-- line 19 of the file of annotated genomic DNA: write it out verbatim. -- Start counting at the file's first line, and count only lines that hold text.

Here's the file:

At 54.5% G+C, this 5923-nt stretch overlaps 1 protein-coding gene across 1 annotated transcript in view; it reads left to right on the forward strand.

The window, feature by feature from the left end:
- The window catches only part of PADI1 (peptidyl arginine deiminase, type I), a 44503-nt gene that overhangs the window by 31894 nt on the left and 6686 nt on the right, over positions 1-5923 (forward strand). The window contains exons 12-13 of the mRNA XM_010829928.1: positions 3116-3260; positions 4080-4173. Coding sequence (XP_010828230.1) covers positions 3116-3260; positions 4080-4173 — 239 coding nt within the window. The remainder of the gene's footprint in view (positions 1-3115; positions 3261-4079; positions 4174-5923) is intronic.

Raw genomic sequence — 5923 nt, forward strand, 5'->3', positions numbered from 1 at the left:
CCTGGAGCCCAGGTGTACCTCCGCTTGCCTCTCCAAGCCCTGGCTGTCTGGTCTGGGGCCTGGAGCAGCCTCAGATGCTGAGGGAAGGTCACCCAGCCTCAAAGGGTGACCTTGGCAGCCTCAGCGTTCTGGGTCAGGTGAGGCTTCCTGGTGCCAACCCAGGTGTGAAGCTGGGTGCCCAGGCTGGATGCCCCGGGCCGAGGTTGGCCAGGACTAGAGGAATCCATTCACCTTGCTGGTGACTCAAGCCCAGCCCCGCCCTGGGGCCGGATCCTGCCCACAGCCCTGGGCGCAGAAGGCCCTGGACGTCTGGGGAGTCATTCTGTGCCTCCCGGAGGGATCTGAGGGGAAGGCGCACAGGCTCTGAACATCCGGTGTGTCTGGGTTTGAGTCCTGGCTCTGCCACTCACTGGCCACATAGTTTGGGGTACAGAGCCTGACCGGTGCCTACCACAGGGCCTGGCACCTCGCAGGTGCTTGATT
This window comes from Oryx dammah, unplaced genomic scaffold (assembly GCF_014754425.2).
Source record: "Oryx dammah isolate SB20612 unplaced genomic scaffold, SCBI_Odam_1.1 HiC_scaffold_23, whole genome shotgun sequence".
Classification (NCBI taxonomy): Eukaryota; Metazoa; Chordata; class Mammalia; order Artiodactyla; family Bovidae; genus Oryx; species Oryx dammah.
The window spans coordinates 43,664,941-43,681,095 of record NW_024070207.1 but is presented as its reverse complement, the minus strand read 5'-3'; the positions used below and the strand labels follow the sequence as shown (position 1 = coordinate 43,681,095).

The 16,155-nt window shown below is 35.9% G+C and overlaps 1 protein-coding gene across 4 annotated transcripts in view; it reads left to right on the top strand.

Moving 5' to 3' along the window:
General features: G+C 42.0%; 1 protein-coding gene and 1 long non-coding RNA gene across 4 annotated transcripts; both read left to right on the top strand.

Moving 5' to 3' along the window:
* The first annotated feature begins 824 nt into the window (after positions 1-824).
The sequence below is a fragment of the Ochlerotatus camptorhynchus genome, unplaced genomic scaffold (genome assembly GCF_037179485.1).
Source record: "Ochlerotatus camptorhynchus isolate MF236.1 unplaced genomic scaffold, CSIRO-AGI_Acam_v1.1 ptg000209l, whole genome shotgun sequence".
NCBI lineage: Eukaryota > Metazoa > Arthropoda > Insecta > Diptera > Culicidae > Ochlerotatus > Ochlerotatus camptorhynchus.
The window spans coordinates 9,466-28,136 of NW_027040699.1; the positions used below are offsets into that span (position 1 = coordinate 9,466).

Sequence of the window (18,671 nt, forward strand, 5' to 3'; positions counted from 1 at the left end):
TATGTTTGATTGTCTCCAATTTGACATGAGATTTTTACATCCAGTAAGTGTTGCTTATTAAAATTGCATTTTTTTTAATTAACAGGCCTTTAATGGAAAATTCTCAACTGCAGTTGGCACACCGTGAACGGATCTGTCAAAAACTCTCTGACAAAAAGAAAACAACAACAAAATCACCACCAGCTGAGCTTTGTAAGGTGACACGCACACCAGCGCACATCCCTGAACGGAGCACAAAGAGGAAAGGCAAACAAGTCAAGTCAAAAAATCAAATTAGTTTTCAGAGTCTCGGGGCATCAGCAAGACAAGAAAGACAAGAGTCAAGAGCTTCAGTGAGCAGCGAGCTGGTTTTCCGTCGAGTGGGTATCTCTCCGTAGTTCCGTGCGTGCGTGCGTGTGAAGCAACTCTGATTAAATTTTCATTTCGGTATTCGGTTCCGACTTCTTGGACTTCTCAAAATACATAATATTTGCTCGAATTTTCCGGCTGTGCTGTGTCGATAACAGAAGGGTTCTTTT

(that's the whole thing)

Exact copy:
Sequence of the window (18,671 nt, forward strand, 5' to 3'; positions counted from 1 at the left end):